While I was living in the Gambia with my children, and writing more, I struggled to find a way to begin a meaningful conversation on raising global kids, particularly with those who would never take their kids to Africa like I had, or who simply didn’t have “global citizenship” anywhere on their radar, or would just tune out when they heard that term. So I stumbled on a lovely little quotation: “Be a friend to the whole human race.” I had been watching my daughters make so many new friends in the dramatically different environment and this quote resonated deeply with me. Friendship is so universal. It can transcend so many boundaries. It is active, creative, loving, caring, helpful, and authentic at its best. And this is how I saw global citizenship. So a big barrier was unlocked for me: I built the entire book around that quote, and the idea of true friendship as a lens through which to see and experience the world. I continue to be amazed by the profundity of conversations begun around “Be a friend to the whole human race” and when I give presentations for diverse audiences, from kids to executives, we explore that idea in the beginning to warm things up and get us on the same page. It works every time!


I’m truly grateful the book has been received so well. When Jane Goodall sent me a glowing endorsement (from a London airport terminal!), I wept. I admire her so much, and hoped that in some way my book could make a difference. It’s been a labor of love to write and to continue to work in this space of global citizenship and education. I get email from readers around the world who have been touched by the book, from Alaska to Singapore to Mississippi and New York City, and each one is so precious to me. At the same time, despite the very positive reception, it is SO DIFFICULT to get the attention and traction (and sales) needed to keep the book “alive” (on shelves, in stock, on people’s radars). This is a challenge of a magnitude I never expected. Once I had a big publisher (Random House), I thought the book was all set. I was so wrong. It has felt like an uphill battle for “discoverability” every single day since it’s come out.


How did your experiences growing up relate to your desire to write the book?


I was so fortunate that in spite of my firmly-planted-in-the-suburbs experience, my parents had a very diverse group of friends, we talked about what was happening in the world, and I was always aware of other kids, who like me, were different. We gained our global perspective right there in Cleveland and Fort Wayne, Indiana, and then in Orange County, CA, the places where I grew up. I wanted more families to find the opportunities right in their hometowns, to embrace the world – and I knew it could be done.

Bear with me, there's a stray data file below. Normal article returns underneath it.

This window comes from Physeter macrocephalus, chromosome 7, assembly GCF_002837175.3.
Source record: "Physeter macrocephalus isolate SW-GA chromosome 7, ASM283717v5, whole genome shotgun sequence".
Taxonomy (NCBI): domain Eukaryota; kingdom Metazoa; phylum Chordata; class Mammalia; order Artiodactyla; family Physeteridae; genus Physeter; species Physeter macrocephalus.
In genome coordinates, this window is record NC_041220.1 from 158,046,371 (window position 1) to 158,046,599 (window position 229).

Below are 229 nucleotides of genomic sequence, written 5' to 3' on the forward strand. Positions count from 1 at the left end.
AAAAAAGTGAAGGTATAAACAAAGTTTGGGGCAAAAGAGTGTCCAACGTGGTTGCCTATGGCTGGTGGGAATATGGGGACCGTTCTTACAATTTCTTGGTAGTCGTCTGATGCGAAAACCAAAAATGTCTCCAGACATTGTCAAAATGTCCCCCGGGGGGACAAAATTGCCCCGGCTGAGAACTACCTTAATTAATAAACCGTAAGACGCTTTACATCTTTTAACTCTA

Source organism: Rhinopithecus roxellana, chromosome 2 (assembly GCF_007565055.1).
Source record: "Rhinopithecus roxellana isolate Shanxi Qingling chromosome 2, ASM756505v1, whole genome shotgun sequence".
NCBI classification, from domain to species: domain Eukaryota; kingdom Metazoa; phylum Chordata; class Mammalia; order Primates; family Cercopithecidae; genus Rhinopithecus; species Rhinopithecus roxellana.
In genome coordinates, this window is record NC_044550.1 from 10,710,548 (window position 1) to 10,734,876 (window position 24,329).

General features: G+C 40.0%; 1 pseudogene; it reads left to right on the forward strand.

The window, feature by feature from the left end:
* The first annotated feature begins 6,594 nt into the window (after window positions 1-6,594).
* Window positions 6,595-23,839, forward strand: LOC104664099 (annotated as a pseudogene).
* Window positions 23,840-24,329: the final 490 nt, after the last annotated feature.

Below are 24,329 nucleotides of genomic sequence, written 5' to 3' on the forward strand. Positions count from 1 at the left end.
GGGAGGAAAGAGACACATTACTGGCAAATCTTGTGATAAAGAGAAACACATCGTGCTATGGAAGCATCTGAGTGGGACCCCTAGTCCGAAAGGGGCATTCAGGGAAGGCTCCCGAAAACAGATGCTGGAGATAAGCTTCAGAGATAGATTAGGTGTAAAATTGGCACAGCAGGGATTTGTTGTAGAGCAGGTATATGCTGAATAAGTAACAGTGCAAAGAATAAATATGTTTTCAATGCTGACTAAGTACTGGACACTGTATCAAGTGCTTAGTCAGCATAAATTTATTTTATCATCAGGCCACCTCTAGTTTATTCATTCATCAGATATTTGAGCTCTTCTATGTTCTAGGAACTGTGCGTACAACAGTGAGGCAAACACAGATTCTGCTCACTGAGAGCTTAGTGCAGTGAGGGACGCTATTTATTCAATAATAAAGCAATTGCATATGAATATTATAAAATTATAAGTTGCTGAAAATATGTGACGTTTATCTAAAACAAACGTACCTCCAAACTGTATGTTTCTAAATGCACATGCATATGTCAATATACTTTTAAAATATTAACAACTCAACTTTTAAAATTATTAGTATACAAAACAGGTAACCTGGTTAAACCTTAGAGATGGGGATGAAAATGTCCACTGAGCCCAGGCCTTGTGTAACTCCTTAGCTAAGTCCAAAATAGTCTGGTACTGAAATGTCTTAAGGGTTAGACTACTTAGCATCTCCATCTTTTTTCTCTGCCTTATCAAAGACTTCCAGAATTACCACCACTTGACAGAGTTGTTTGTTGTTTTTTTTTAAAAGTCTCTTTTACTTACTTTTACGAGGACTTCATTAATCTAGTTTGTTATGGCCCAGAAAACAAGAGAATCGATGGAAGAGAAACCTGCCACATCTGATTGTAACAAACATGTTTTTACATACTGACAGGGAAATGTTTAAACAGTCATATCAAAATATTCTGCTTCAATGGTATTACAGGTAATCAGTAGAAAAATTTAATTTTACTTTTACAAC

Why is raising children who are at home in the world so important to you?


The big-picture answer is that our world needs THEM. We need to raise peacemakers, those who display moral courage, who embrace diversity, who practice the Golden Rule and love others, despite differences, who can think outside their boundaries. If we don’t get there, the destruction will just keep getting worse. I don’t think we can afford not to. There’s an urgency to this. At the same time, there’s a selfish reason that “at home in the world” adds to a young person’s ability to succeed in the global economy. It contains many of the 21st Century skills educators and employers are advocating. So, in a way, there’s something for everyone behind the importance of raising kids with this perspective; and my big take-away is that we can’t afford not to raise a new generation up without a global vision, in a meaningful way.


What are the biggest areas that we as a country and we as parents raising children need to address and improve in your mind to ensure greater cross-cultural understanding and a better world for our kids?


This is a huge question, but one quick idea: start at home and start at the dinner table. Have conversations with kids exploring challenging issues, and invite friends from different backgrounds to share a meal with you. It seems inconsequential, but this alone can represent a huge shift and open doors to new friendships which leads to great understanding, unity, healing of prejudices. Efforts like these will leave a lasting, positive impact on kids and on their values.




Thank you Homa! Look for more wisdom from Homa coming soon as she answers the question why raising global kids is more than food and culture and shares her lessons learned from 20 years of globally minded parenting.


And please check out Homa’s exciting new book, which she co-wrote together with Becky Morales, founder of The book, “The Global Education Toolkit for Elementary Learners,” published by Sage/Corwin, is for bringing a global mindset, lessons and activities to schools. See for more info.

© 2014, Stephanie Meade. All rights reserved.

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Stephanie is the Founder and Editor-in-Chief of InCultureParent. She has two Moroccan-American daughters (ages 5 and 6), whom she is raising, together with her husband, bilingual in Arabic and English at home, while also introducing Spanish. After many moves worldwide, she currently lives in Berkeley, California.